Although the Squirrel Hill Urban Coalition was founded in 1972, it's a fair bet that a lot of East End residents -- even those in Squirrel Hill -- are unfamiliar with what the nonprofit group does.
But coalition President Steve Hawkins, speaking at the organization's recent annual meeting, said he hoped that soon, everyone in the East End would know about the group and its work.
The coalition took over publication of Squirrel Hill Magazine Monday from Dalmo Optical owner Morris Grossman, who had published it since 2003.
Mr. Hawkins said the magazine reaches 19,000 homes and 1,500 businesses in the 15232 and 15217 ZIP Codes, and the coalition hopes to expand its reach into 15208.
He said the quarterly publication, which has focused on promoting local businesses, will now include more articles about Squirrel Hill and surrounding communities and more information about coalition's activities.
Those activities cover a wide range of projects intended to fulfill the group's mission, "preserving and improving the quality of life in the 14th Ward [made up of Squirrel Hill and parts of Point Breeze, Regent Square and Swisshelm Park]."
There's the Litter Patrol, which meets periodically to conduct cleanups and organize volunteers. Chairwoman Bicky Goldszer said that in addition to placing 20 cigarette butt receptacles in the area, the committee recently received a Keep America Beautiful grant for $7,500.
Andy Dlinn appealed at the meeting for volunteers for the Citizens Patrol, which serves as extra eyes for Zone 4 police. Mr. Dlinn said the program, which began in 1995, has saved people's lives, but he conceded it has become a victim of its own success.
"It's nothing like it used to be," he said, referring to the relatively low number of crimes committed in the Squirrel Hill area. "But that just means we're doing our jobs."
Coalition Treasurer Wayne Gerhold pointed out the coalition's Long-Range Planning Committee was in some measure responsible for the construction of the site of the meeting, which was in the Community Center of Summerset at Frick Park.
In the late 1980s, the coalition gathered $75,000 to fund a community development plan. Called "Directions for Our Future: The Master Plan, 1990-2010," it set out several recommendations that have since been adopted, including building an urban community on the Nine Mile Run slag heap.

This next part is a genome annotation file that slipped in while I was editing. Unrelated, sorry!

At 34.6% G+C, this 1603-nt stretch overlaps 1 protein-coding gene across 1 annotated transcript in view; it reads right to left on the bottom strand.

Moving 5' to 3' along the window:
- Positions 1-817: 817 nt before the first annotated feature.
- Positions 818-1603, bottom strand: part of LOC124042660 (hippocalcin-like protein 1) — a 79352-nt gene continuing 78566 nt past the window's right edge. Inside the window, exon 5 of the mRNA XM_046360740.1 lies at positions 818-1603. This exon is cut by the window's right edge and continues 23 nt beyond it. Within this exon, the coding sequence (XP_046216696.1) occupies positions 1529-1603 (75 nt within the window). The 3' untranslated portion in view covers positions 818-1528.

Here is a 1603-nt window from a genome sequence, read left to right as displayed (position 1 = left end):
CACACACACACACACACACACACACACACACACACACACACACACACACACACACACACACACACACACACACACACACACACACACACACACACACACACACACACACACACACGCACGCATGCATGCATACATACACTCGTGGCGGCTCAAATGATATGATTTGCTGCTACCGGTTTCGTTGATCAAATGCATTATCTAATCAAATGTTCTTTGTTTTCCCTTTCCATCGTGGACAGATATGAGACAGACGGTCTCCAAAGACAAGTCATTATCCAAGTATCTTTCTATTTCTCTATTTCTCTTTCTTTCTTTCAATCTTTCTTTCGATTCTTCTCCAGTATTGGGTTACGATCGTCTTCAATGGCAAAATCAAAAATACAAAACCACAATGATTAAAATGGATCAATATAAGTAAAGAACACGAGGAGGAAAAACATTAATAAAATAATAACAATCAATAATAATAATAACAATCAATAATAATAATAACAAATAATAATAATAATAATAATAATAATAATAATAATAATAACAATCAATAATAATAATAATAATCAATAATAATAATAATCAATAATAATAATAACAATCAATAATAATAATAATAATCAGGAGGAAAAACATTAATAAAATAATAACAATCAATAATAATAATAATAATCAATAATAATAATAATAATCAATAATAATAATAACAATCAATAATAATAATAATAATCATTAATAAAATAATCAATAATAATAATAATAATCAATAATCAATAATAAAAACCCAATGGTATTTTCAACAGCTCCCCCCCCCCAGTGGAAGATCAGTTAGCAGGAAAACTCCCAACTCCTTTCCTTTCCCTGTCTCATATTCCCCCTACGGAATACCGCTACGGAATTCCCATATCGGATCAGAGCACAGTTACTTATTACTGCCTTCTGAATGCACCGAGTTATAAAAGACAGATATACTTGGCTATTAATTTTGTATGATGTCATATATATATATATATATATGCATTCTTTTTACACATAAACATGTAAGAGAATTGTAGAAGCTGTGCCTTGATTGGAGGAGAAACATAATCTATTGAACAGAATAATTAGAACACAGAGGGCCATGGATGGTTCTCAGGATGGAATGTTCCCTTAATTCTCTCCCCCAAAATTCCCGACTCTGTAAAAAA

Mr. Gerhold said he brought the report to then-councilman and Squirrel Hill resident Bob O'Connor, who later became mayor, and said part of the plan became Summerset.
"To his credit," said Mr. Gerhold, "he didn't just put it on his bookshelf."
The most active committee of late has been the urban forest committee It was formed in January in response to residents' concerns about the city's plan to cut down thousands of trees, including more than 500 in Squirrel Hill.
Committee head Martha Isler said the city put a moratorium on removing trees after meeting with East End residents in January, but added most of the trees slated for removal are diseased or unsound and eventually will be cut down.
Ms. Isler said the committee is working with the nonprofit Friends of the Pittsburgh Urban Forest to come up with ways to deal with the loss of the trees, including securing funding for replacement trees and training residents to become "tree tenders."
Also at the meeting, reports were given by the education committee, which monitors area schools' performance, and the residential quality committee, charged with watching over zoning and construction issues.
Mr. Hawkins reminded attendees that the coalition's Citizens of the Year dinner, its biggest fundraiser, will take place Oct. 16. He also agreed to serve another year as president.
Before adjourning, he added that Squirrel Hill Magazine was bound to increase the group's visibility.
"People aren't going to have to ask what the coalition does anymore," he said. "They'll know."
The coalition maintains an office in the Wightman School Community Building, 5604 Solway St. It meets the third Tuesday of each month at the Children's Institute, 1405 Shady Ave. For more information, call 412-422-7666 or go to www.shuc.org.
Kate Luce Angell is a freelance writer.